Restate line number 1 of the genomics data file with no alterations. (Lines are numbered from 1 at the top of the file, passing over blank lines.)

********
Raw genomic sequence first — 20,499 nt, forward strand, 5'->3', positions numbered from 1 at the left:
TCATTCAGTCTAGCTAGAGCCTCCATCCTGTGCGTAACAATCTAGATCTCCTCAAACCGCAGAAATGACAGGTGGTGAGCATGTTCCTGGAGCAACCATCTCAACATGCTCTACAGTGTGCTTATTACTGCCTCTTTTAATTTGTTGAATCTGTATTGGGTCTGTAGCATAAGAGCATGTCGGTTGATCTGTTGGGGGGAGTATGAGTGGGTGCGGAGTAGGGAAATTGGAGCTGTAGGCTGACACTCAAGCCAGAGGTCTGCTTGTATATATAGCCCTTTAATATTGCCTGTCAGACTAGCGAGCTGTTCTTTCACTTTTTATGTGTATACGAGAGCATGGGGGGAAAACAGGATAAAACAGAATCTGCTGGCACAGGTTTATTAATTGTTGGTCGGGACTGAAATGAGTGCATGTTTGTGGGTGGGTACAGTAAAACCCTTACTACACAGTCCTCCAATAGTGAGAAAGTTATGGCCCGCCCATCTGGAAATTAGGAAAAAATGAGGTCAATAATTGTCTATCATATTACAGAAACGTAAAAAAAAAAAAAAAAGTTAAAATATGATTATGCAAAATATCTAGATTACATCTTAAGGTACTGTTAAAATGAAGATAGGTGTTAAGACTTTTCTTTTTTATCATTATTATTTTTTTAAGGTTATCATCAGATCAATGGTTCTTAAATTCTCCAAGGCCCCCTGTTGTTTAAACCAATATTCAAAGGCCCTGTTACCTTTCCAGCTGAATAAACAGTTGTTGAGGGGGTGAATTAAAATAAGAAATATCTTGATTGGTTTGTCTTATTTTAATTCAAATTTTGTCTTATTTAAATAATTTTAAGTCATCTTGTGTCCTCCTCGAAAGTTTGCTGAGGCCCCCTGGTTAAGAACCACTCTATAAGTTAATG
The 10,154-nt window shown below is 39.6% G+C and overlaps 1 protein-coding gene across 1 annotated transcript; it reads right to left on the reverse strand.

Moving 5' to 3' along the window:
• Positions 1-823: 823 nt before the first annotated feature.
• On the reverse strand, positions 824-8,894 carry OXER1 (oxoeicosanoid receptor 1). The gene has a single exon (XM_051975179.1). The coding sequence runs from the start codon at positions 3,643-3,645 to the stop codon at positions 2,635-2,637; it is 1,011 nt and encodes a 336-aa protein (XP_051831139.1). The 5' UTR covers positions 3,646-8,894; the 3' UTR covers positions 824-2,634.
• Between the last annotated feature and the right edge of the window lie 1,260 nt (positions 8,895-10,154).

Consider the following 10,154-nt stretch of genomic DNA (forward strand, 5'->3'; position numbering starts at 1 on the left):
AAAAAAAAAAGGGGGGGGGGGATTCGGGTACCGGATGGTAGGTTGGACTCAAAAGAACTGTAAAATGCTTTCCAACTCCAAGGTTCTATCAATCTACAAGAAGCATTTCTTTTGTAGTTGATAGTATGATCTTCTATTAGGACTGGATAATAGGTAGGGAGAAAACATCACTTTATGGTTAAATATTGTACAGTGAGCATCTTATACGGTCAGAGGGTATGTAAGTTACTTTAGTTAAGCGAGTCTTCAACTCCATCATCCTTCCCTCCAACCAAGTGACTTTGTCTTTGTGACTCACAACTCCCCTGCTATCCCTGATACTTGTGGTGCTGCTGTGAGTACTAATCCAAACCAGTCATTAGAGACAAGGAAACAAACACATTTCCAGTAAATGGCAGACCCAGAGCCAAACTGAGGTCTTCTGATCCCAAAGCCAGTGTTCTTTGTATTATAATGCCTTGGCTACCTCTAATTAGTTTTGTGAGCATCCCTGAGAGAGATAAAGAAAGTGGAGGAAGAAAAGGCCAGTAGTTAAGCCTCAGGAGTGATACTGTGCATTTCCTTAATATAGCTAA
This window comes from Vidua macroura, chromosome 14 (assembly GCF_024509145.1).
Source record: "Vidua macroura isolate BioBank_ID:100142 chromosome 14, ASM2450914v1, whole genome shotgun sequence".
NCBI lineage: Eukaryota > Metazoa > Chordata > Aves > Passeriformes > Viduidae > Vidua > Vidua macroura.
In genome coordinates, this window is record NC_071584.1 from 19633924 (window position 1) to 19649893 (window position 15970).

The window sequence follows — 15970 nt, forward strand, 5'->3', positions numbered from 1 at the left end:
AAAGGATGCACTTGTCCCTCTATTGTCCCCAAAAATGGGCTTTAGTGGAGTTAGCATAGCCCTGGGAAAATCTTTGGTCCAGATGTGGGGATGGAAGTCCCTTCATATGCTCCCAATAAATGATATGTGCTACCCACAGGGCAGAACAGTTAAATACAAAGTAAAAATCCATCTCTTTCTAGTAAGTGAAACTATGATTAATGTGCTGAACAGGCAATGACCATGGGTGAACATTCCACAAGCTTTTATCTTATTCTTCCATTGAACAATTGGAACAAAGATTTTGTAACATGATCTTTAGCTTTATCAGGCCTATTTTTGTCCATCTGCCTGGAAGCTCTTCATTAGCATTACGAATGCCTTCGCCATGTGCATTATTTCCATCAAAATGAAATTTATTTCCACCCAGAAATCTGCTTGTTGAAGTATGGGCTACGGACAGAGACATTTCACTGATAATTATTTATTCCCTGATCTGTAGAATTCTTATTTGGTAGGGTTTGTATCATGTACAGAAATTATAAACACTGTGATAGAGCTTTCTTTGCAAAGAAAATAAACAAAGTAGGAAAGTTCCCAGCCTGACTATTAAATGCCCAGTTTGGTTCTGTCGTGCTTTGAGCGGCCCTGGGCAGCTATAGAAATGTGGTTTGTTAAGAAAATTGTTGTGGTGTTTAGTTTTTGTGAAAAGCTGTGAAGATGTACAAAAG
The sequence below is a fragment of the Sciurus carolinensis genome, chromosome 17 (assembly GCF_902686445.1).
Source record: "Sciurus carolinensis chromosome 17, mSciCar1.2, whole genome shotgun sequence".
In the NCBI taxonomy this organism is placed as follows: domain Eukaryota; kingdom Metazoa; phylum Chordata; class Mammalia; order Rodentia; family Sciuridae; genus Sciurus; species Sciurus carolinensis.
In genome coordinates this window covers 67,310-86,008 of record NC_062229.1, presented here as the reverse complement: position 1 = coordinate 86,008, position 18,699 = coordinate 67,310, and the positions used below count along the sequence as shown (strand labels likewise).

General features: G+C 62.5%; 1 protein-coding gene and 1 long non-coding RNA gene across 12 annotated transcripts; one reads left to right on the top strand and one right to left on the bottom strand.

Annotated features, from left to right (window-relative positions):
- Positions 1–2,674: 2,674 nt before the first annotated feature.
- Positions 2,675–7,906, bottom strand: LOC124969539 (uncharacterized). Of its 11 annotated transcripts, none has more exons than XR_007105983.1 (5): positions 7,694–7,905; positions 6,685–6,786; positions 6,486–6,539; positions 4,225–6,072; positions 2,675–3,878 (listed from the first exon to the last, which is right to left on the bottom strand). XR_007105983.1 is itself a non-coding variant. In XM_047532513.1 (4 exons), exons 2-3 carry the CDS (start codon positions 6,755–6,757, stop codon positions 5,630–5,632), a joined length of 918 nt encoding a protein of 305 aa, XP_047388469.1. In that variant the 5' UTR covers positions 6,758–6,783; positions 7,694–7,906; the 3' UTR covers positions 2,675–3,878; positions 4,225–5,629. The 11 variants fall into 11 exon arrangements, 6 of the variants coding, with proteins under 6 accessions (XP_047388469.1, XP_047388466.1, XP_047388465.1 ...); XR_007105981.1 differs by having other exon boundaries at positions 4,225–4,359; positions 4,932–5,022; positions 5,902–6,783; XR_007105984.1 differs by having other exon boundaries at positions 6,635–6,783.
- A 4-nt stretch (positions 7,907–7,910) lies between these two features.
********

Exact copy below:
Raw genomic sequence first — 20,499 nt, forward strand, 5'->3', positions numbered from 1 at the left: